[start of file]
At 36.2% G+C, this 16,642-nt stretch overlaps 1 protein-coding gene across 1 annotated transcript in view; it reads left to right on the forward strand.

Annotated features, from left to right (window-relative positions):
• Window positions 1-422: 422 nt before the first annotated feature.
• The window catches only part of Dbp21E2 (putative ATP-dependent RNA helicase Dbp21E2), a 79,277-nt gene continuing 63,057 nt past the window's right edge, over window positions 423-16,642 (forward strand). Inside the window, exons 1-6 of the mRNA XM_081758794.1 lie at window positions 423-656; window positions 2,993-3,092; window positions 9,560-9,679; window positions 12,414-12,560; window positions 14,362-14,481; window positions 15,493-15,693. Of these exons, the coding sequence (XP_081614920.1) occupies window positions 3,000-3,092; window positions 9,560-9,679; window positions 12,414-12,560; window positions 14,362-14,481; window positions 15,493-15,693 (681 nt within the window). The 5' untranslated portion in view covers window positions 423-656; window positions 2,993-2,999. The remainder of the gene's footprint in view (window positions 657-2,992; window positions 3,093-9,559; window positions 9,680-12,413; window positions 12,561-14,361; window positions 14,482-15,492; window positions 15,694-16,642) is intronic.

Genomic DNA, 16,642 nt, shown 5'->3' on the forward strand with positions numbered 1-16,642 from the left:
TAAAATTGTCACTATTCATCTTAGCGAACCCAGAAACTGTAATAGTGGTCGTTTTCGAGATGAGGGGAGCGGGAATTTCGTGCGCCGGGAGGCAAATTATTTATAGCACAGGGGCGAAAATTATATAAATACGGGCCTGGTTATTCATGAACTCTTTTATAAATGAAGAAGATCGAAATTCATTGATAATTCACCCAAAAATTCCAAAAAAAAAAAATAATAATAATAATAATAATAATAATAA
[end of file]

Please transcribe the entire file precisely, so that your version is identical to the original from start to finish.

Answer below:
At 36.2% G+C, this 16,642-nt stretch overlaps 1 protein-coding gene across 1 annotated transcript in view; it reads left to right on the forward strand.

Annotated features, from left to right (window-relative positions):
• Window positions 1-422: 422 nt before the first annotated feature.
• The window catches only part of Dbp21E2 (putative ATP-dependent RNA helicase Dbp21E2), a 79,277-nt gene continuing 63,057 nt past the window's right edge, over window positions 423-16,642 (forward strand). Inside the window, exons 1-6 of the mRNA XM_081758794.1 lie at window positions 423-656; window positions 2,993-3,092; window positions 9,560-9,679; window positions 12,414-12,560; window positions 14,362-14,481; window positions 15,493-15,693. Of these exons, the coding sequence (XP_081614920.1) occupies window positions 3,000-3,092; window positions 9,560-9,679; window positions 12,414-12,560; window positions 14,362-14,481; window positions 15,493-15,693 (681 nt within the window). The 5' untranslated portion in view covers window positions 423-656; window positions 2,993-2,999. The remainder of the gene's footprint in view (window positions 657-2,992; window positions 3,093-9,559; window positions 9,680-12,413; window positions 12,561-14,361; window positions 14,482-15,492; window positions 15,694-16,642) is intronic.

Genomic DNA, 16,642 nt, shown 5'->3' on the forward strand with positions numbered 1-16,642 from the left:
TAAAATTGTCACTATTCATCTTAGCGAACCCAGAAACTGTAATAGTGGTCGTTTTCGAGATGAGGGGAGCGGGAATTTCGTGCGCCGGGAGGCAAATTATTTATAGCACAGGGGCGAAAATTATATAAATACGGGCCTGGTTATTCATGAACTCTTTTATAAATGAAGAAGATCGAAATTCATTGATAATTCACCCAAAAATTCCAAAAAAAAAAAATAATAATAATAATAATAATAATAATAA